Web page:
In last week’s blog entry, I mentioned that The Vegan Society had interviewed Peter Singer, Tom Regan, and me in its magazine, The Vegan. In his interview, Singer states:
[T]o avoid inflicting suffering on animals—not to mention the environmental costs of intensive animal production—we need to cut down drastically on the animal products we consume. But does that mean a vegan world? That’s one solution, but not necessarily the only one. If it is the infliction of suffering that we are concerned about, rather than killing, then I can also imagine a world in which people mostly eat plant foods, but occasionally treat themselves to the luxury of free range eggs, or possibly even meat from animals who live good lives under conditions natural for their species, and are then humanely killed on the farm. (The Vegan, Autumn 2006.)
In Singer’s May 2006 interview in Mother Jones, he states:
[T]here’s a little bit of room for indulgence in all of our lives. I know some people who are vegan in their homes but if they’re going out to a fancy restaurant, they allow themselves the luxury of not being vegan that evening. I don’t see anything really wrong with that.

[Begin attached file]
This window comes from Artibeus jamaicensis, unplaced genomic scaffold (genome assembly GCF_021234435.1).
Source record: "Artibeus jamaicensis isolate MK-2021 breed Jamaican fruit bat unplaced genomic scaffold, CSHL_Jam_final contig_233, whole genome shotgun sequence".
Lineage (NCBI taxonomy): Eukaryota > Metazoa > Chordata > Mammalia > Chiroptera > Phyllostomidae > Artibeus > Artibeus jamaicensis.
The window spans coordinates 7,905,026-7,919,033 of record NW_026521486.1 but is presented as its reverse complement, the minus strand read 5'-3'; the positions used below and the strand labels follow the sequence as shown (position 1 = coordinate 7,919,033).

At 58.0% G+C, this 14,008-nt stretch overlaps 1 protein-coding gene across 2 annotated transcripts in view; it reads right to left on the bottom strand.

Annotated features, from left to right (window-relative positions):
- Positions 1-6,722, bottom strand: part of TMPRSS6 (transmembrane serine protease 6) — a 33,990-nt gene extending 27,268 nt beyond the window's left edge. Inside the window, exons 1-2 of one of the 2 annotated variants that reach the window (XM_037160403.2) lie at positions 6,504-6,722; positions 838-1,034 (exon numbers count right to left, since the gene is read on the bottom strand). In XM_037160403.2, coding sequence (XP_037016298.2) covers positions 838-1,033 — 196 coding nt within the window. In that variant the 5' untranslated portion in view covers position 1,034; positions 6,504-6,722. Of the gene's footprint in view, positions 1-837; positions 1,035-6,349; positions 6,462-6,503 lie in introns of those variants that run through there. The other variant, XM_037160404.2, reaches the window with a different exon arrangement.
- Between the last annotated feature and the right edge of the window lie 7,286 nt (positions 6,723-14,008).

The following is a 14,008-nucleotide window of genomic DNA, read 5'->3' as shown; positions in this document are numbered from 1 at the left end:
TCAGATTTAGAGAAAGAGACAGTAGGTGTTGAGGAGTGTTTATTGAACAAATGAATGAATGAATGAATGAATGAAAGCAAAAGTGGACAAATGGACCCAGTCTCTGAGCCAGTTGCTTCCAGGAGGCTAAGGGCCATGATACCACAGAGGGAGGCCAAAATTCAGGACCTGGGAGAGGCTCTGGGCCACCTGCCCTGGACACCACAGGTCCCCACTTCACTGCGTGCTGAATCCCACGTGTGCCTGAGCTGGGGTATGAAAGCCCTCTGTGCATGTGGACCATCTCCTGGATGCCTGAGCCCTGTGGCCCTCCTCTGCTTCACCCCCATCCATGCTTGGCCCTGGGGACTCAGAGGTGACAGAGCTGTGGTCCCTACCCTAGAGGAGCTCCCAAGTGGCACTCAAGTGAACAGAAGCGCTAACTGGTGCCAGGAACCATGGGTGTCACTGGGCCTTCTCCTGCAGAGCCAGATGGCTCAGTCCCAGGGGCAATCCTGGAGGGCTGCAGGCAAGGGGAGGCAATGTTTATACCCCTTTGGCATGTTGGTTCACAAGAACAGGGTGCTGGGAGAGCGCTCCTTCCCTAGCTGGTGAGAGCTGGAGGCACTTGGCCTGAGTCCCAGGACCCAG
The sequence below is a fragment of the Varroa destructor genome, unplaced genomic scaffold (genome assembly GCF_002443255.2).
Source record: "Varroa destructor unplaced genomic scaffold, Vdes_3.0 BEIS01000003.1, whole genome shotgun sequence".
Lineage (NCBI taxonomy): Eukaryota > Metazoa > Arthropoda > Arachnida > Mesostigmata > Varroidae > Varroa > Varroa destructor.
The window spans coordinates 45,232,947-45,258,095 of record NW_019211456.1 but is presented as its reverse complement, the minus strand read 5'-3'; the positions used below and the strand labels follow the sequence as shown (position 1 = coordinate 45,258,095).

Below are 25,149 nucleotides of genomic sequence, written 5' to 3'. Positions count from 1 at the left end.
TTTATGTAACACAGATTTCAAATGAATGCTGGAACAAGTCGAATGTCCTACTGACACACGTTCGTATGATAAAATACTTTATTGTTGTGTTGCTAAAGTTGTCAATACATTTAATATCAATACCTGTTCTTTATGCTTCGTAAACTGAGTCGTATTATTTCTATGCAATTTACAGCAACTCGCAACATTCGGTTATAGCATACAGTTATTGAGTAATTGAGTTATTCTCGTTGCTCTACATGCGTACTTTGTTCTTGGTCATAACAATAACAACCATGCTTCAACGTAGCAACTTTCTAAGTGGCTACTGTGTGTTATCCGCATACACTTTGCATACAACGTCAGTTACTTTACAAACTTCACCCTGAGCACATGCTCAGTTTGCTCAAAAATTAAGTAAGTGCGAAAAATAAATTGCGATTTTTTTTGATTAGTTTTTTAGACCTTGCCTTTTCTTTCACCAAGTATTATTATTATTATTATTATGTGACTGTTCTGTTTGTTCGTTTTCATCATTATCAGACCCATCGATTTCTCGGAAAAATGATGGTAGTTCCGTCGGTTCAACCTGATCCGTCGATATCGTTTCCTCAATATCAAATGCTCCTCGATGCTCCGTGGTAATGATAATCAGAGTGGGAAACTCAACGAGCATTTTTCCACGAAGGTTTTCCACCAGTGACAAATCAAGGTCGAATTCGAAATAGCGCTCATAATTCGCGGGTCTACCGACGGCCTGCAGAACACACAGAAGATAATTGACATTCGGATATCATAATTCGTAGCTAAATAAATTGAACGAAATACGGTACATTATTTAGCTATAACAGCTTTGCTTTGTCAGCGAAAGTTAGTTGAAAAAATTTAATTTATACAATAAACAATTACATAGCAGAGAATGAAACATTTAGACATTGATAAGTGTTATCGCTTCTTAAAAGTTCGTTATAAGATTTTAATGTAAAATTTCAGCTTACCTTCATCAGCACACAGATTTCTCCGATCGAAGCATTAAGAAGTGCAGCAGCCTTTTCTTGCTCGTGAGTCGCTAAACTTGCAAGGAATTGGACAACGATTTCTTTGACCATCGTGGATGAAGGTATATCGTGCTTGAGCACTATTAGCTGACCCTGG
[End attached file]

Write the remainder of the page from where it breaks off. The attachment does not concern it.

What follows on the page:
I don’t eat meat. I’ve been a vegetarian since 1971. I’ve gradually become increasingly vegan. I am largely vegan but I’m a flexible vegan. I don’t go to the supermarket and buy non-vegan stuff for myself. But when I’m traveling or going to other people’s places I will be quite happy to eat vegetarian rather than vegan.
It is quite remarkable that the so-called “father of the animal rights movement”:
- Is a “flexible vegan”—that is, he is not a vegan when he finds it inconvenient to be one. That means that he’s not a vegan and, indeed, he has characterized being a consistent vegan as “fanatical.”;
- Thinks that a vegan world is not “necessarily” the solution to the problem of animal exploitation.; and
- Characterizes it as a “luxury” to consume meat and animal products.
But these comments make clear a position that is central to Singer’s theory and that is absolutely at odds with an animal rights/abolitionist perspective. According to Singer, it is the suffering of nonhumans, and not our killing of them, that raises the primary, and perhaps the only, moral problem.
That is, Singer does not think that it is a serious problem that we use and kill animals; the only problem is how we use and kill them. If animals have “good lives under conditions natural for their species, and are then humanely killed on the farm,” then we do not act immorally in using and eating animals.
Why would Singer take such a position? Why does he think that killing a nonhuman does not raise a fundamental moral problem?